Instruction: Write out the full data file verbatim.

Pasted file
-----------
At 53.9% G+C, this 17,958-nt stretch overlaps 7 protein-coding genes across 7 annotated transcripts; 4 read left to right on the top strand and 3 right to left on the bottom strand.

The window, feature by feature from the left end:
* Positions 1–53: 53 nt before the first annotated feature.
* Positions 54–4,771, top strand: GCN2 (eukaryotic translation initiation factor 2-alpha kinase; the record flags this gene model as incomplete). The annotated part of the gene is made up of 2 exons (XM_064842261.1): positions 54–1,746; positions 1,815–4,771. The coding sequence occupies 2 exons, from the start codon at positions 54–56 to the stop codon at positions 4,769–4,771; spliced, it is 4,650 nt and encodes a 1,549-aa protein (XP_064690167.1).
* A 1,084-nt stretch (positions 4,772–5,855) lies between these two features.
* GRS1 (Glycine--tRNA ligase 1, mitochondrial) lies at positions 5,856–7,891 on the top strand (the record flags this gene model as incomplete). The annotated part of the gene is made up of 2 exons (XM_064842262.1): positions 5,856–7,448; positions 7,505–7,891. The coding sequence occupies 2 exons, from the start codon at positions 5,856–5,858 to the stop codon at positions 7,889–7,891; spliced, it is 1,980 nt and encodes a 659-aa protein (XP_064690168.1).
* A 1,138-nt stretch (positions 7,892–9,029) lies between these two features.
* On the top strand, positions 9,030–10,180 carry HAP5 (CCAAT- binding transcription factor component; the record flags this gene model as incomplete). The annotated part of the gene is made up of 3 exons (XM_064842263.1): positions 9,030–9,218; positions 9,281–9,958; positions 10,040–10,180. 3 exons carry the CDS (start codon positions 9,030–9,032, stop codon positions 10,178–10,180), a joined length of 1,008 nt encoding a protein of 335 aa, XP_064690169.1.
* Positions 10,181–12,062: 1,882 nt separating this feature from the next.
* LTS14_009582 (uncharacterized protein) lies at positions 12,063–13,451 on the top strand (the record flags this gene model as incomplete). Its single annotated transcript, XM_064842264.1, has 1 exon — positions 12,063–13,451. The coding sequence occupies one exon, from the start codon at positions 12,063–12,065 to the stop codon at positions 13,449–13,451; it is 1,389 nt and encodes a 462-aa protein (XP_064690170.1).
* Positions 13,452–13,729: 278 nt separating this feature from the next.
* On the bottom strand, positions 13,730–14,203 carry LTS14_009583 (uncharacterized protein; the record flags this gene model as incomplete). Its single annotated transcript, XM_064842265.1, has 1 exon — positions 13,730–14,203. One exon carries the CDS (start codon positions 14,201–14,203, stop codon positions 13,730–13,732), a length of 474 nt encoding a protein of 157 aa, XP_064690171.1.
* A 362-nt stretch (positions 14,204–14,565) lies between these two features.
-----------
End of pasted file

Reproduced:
At 53.9% G+C, this 17,958-nt stretch overlaps 7 protein-coding genes across 7 annotated transcripts; 4 read left to right on the top strand and 3 right to left on the bottom strand.

The window, feature by feature from the left end:
* Positions 1–53: 53 nt before the first annotated feature.
* Positions 54–4,771, top strand: GCN2 (eukaryotic translation initiation factor 2-alpha kinase; the record flags this gene model as incomplete). The annotated part of the gene is made up of 2 exons (XM_064842261.1): positions 54–1,746; positions 1,815–4,771. The coding sequence occupies 2 exons, from the start codon at positions 54–56 to the stop codon at positions 4,769–4,771; spliced, it is 4,650 nt and encodes a 1,549-aa protein (XP_064690167.1).
* A 1,084-nt stretch (positions 4,772–5,855) lies between these two features.
* GRS1 (Glycine--tRNA ligase 1, mitochondrial) lies at positions 5,856–7,891 on the top strand (the record flags this gene model as incomplete). The annotated part of the gene is made up of 2 exons (XM_064842262.1): positions 5,856–7,448; positions 7,505–7,891. The coding sequence occupies 2 exons, from the start codon at positions 5,856–5,858 to the stop codon at positions 7,889–7,891; spliced, it is 1,980 nt and encodes a 659-aa protein (XP_064690168.1).
* A 1,138-nt stretch (positions 7,892–9,029) lies between these two features.
* On the top strand, positions 9,030–10,180 carry HAP5 (CCAAT- binding transcription factor component; the record flags this gene model as incomplete). The annotated part of the gene is made up of 3 exons (XM_064842263.1): positions 9,030–9,218; positions 9,281–9,958; positions 10,040–10,180. 3 exons carry the CDS (start codon positions 9,030–9,032, stop codon positions 10,178–10,180), a joined length of 1,008 nt encoding a protein of 335 aa, XP_064690169.1.
* Positions 10,181–12,062: 1,882 nt separating this feature from the next.
* LTS14_009582 (uncharacterized protein) lies at positions 12,063–13,451 on the top strand (the record flags this gene model as incomplete). Its single annotated transcript, XM_064842264.1, has 1 exon — positions 12,063–13,451. The coding sequence occupies one exon, from the start codon at positions 12,063–12,065 to the stop codon at positions 13,449–13,451; it is 1,389 nt and encodes a 462-aa protein (XP_064690170.1).
* Positions 13,452–13,729: 278 nt separating this feature from the next.
* On the bottom strand, positions 13,730–14,203 carry LTS14_009583 (uncharacterized protein; the record flags this gene model as incomplete). Its single annotated transcript, XM_064842265.1, has 1 exon — positions 13,730–14,203. One exon carries the CDS (start codon positions 14,201–14,203, stop codon positions 13,730–13,732), a length of 474 nt encoding a protein of 157 aa, XP_064690171.1.
* A 362-nt stretch (positions 14,204–14,565) lies between these two features.